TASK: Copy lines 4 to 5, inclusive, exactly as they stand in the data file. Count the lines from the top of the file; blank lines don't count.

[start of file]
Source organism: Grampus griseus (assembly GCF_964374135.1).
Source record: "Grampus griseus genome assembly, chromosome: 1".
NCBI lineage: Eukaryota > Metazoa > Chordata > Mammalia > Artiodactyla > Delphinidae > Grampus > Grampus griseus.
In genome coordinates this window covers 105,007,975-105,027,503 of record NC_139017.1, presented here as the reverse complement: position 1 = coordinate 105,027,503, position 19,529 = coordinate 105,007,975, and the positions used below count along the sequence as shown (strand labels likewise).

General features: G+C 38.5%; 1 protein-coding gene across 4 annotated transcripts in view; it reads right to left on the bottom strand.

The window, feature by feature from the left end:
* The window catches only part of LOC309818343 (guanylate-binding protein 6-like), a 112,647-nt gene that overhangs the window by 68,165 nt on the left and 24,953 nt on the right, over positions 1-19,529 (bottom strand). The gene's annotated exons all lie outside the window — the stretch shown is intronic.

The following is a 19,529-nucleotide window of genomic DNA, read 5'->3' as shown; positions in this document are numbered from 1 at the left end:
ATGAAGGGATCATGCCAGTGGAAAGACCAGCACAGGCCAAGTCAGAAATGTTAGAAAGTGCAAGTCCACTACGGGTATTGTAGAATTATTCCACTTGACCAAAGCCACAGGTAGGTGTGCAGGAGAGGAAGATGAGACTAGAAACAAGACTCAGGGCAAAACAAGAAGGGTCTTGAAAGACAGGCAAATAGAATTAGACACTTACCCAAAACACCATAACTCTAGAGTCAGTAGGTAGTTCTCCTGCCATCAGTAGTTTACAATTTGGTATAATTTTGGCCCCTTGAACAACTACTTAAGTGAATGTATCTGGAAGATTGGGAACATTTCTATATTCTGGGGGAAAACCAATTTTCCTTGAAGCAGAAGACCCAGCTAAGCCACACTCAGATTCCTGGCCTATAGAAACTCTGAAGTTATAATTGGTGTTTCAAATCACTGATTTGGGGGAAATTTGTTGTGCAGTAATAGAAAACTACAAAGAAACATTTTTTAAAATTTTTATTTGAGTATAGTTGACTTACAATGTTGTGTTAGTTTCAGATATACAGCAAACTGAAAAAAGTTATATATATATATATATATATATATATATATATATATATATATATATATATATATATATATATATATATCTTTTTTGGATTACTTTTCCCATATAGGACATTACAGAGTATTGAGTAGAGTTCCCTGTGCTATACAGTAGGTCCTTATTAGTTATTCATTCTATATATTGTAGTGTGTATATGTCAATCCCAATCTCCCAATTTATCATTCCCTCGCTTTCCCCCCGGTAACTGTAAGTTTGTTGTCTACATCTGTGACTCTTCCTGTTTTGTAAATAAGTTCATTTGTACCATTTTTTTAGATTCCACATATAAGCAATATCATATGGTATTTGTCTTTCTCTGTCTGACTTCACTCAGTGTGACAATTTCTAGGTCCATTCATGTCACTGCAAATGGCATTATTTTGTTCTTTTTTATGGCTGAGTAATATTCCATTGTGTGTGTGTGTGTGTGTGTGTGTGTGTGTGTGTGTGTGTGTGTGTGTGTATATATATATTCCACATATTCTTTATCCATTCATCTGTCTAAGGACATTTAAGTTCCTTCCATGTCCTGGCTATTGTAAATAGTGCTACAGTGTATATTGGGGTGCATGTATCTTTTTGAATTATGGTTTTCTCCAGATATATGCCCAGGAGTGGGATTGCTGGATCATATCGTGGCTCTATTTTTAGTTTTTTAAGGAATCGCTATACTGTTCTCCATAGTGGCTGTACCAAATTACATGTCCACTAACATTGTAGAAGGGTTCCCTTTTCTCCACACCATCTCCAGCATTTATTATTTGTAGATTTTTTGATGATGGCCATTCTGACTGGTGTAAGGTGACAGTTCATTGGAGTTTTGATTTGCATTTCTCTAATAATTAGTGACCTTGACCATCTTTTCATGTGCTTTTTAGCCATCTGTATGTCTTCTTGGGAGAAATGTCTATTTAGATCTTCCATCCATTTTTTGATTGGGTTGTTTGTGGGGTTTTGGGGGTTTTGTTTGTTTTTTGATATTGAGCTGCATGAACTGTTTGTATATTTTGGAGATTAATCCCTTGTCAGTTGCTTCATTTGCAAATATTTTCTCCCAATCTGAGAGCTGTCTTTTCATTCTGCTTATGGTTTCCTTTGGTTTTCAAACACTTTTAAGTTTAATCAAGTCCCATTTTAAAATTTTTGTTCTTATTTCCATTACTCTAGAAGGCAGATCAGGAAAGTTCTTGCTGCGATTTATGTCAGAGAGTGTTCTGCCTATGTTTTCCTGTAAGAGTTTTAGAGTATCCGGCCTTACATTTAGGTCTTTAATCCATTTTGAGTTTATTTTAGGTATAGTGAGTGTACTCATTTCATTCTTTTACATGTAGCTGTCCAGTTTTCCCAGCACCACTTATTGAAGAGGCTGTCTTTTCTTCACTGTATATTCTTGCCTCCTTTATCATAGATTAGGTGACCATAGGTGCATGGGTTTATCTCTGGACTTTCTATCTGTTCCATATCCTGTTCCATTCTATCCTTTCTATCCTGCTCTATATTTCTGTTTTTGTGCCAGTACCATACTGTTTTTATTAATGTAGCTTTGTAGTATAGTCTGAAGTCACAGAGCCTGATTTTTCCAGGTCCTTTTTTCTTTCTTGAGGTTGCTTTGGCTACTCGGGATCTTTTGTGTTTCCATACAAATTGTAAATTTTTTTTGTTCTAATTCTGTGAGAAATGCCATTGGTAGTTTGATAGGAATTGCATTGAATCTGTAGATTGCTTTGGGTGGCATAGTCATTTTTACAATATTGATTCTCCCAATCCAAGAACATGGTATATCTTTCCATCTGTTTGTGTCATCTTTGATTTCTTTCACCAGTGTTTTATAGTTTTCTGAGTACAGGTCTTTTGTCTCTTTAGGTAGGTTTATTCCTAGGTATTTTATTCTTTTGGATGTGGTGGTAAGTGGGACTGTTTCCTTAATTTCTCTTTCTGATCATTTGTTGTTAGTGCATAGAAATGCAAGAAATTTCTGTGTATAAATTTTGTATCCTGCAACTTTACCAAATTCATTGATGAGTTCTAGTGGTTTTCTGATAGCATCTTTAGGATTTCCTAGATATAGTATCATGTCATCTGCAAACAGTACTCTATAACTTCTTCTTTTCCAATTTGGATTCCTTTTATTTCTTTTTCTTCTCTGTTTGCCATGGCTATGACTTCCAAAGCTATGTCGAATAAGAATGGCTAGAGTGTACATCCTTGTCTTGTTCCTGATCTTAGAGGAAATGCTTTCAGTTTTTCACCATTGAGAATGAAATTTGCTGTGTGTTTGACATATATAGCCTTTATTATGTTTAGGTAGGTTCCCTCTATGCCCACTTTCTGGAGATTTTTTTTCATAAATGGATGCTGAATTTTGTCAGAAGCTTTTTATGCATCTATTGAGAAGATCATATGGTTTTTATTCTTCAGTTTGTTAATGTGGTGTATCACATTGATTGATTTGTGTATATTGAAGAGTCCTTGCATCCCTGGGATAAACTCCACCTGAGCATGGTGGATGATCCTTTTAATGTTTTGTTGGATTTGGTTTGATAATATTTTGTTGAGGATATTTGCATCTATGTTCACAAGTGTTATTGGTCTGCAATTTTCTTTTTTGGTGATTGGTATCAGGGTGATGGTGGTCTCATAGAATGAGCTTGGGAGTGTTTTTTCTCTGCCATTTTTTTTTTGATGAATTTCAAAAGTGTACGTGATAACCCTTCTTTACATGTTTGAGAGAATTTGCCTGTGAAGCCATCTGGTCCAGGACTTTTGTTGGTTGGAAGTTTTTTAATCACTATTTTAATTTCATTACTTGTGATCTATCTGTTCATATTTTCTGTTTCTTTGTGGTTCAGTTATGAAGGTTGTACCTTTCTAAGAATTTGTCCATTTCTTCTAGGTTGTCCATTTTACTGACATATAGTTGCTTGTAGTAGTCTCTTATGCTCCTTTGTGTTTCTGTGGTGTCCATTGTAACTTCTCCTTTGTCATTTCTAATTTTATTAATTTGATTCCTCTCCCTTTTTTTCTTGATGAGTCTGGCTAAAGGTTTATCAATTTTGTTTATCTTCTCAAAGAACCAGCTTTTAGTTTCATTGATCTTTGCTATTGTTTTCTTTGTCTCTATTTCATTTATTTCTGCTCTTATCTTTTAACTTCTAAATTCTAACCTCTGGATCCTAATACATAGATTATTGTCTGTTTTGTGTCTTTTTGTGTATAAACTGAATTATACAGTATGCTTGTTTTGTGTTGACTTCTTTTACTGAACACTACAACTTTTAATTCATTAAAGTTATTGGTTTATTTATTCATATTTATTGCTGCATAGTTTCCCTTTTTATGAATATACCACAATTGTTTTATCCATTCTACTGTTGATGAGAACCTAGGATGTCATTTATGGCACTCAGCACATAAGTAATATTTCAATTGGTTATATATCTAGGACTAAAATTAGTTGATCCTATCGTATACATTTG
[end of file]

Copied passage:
In genome coordinates this window covers 105,007,975-105,027,503 of record NC_139017.1, presented here as the reverse complement: position 1 = coordinate 105,027,503, position 19,529 = coordinate 105,007,975, and the positions used below count along the sequence as shown (strand labels likewise).

General features: G+C 38.5%; 1 protein-coding gene across 4 annotated transcripts in view; it reads right to left on the bottom strand.